Chronic absenteeism is easily grounds for a pink slip, except maybe when you’re a member of Congress.

New analysis of congressional voting records for the last 25 years has found that Democrats tend to miss votes more often than Republicans.

This year, the most chronically absent representatives were Democrats. Overall, Republicans missed about 2 percent of their votes while Democrats missed about 4 percent. Of the top 10 Congressmen with the worst attendance record this year so far, 9 out of 10 are Democrats in the House while 7 out of 10 are Republican in the Senate. Perhaps you’re wondering if your state is suffering from your representative being “missing in action?” If you live in Illinois, California, Florida, or Texas, your reps are earning high marks for low attendance.

Looking more specifically at the ranges of votes missed in the House, we see that Democrats play hooky far more. About 12 percent of them missed 41 votes or more compared to about 5 percent of Republicans. Nearly 60 percent of Republicans missed between 1-10 votes compared to about 35 percent of Democrats. Another 27 percent of Democrats missed 11-20 votes compared with 15 percent of Republicans and just over 10 percent of Democrats missed 31-40 votes compared with about 4 percent of Republicans.

However, when we examine the Senate things are almost flipped. Democrats have a higher attendance rate than Republicans in 2015. We may be able to attribute that that the number of senators running for president – Marco Rubio, Ted Cruz, and Lindsey Graham – meaning stump speeches may be trumping policy making for these three.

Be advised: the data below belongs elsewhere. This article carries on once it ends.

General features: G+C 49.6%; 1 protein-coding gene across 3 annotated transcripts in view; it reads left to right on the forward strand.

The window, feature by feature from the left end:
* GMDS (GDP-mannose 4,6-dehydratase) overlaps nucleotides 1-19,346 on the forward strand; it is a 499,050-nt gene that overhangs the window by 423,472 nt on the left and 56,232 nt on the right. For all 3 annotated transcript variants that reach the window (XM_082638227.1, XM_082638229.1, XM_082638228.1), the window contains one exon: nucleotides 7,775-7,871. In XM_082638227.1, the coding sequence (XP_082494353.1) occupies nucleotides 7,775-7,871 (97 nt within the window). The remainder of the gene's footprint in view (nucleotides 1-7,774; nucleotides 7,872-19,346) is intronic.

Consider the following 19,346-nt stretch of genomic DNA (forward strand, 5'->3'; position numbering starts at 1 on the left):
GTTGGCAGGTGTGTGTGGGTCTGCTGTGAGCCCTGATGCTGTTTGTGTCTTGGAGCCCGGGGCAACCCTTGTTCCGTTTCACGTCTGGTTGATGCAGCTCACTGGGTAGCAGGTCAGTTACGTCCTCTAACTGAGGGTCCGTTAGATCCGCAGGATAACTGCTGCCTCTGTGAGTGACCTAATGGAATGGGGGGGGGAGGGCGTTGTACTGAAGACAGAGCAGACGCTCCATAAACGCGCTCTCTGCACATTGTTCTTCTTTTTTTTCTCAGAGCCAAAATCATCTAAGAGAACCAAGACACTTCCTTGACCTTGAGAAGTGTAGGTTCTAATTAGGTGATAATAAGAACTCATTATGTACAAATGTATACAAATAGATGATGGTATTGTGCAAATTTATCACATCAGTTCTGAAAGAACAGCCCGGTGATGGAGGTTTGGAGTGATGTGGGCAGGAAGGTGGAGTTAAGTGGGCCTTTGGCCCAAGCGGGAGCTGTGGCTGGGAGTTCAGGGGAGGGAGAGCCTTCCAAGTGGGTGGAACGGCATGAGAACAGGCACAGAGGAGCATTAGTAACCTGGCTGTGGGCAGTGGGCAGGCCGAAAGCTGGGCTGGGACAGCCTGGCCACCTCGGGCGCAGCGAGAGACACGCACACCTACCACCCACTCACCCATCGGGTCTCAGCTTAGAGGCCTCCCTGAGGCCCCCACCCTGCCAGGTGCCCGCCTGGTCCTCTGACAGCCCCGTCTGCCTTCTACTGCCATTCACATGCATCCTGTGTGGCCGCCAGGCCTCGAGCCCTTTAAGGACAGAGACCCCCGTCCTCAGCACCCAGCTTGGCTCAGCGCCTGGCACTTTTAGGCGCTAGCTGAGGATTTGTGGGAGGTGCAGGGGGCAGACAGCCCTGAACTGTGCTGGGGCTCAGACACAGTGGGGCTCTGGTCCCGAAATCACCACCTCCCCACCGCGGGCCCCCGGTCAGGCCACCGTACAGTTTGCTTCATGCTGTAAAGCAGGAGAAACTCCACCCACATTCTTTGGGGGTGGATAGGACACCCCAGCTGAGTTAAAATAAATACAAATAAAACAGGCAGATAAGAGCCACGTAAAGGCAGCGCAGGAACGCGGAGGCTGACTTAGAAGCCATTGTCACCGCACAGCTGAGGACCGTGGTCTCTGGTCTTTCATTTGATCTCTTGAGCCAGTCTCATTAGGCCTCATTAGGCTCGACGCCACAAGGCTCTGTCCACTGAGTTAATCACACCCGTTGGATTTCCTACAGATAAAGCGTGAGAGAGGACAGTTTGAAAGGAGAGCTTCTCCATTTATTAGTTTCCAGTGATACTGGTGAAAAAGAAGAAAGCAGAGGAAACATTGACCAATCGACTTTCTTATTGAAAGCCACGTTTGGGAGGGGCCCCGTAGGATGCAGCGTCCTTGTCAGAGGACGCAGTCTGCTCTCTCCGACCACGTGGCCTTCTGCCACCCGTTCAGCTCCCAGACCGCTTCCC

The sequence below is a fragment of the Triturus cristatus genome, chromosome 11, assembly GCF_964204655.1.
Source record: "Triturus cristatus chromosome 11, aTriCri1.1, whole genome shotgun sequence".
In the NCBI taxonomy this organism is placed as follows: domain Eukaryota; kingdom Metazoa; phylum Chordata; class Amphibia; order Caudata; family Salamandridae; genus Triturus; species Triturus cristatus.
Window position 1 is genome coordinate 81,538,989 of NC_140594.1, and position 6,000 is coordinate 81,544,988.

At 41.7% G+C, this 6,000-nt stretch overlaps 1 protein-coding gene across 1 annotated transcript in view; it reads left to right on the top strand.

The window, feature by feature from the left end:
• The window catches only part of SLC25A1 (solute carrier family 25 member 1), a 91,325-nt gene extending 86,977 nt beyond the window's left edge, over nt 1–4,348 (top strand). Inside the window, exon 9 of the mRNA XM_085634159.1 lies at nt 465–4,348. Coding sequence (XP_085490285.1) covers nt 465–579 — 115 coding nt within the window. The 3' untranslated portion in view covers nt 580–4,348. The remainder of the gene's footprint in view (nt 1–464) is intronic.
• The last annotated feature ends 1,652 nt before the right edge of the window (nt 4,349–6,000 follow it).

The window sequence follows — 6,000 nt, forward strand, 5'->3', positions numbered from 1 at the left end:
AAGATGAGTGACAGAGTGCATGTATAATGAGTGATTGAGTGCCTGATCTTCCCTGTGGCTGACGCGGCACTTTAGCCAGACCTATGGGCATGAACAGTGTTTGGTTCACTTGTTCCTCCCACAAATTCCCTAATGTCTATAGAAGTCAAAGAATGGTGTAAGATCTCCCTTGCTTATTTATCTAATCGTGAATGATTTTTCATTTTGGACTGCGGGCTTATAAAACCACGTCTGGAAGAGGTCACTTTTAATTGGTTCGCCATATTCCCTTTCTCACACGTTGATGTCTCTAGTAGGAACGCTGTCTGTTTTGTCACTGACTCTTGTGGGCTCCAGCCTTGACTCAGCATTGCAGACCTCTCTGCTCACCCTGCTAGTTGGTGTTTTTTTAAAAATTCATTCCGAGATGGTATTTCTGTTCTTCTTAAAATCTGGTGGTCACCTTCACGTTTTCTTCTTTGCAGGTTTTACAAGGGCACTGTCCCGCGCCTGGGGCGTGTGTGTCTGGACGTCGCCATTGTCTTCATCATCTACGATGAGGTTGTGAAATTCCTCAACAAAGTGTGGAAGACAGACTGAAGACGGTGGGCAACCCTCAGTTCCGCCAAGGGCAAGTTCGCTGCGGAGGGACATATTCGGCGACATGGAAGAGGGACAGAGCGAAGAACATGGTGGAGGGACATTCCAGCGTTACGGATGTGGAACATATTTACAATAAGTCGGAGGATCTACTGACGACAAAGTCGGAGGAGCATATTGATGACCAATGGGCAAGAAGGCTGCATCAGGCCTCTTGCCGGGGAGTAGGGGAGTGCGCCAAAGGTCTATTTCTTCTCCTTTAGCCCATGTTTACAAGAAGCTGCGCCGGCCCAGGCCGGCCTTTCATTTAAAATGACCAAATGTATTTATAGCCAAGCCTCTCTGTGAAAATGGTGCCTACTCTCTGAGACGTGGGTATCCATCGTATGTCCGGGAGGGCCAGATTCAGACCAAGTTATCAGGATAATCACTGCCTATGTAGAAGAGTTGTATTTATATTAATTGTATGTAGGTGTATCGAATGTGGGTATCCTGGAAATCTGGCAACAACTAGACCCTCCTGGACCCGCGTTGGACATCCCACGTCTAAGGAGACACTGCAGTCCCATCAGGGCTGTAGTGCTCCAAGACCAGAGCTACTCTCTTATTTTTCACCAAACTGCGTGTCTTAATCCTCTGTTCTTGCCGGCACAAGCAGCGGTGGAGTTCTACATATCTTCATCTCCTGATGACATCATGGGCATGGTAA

CNBC reports:

The Big Crunch pulled the voting records for the last 25 years and found that Democrats in the House of Representatives tend to miss votes more often than their colleagues across the aisle (even voting "present" was enough for a representative to get credit for being there).

That pattern seems to hold true over not just the 114th Congress, but most groups of representatives since 1990. The only time that Democrats on average showed up more than Republicans was the 110th and 111th Congresses from 2007 to 2011, when the Democrats controlled both chambers for the first time since 1995.

Still, both groups are doing better than they were a few decades ago.

CNBC speculates that maintaining a  balance of power drives good attendance.

Over the past years, the Senate shows an opposite pattern as the House. Generally, the minority party tends to show up to vote more than the majority party. That could be because in the smaller body, each vote means more and the minority party wants to maintain whatever influence it has.

There may be a bright spot or two in all of this. 

An inactive Congress is not necessarily a bad thing if the freedoms and pockets of Americans remain intact.

Second, for those with a bad voting record, it doesn’t mean you won’t be president. One U.S. senator with one of the worst voting records in recent history was the junior senator from Illinois. He was elected president in 2008.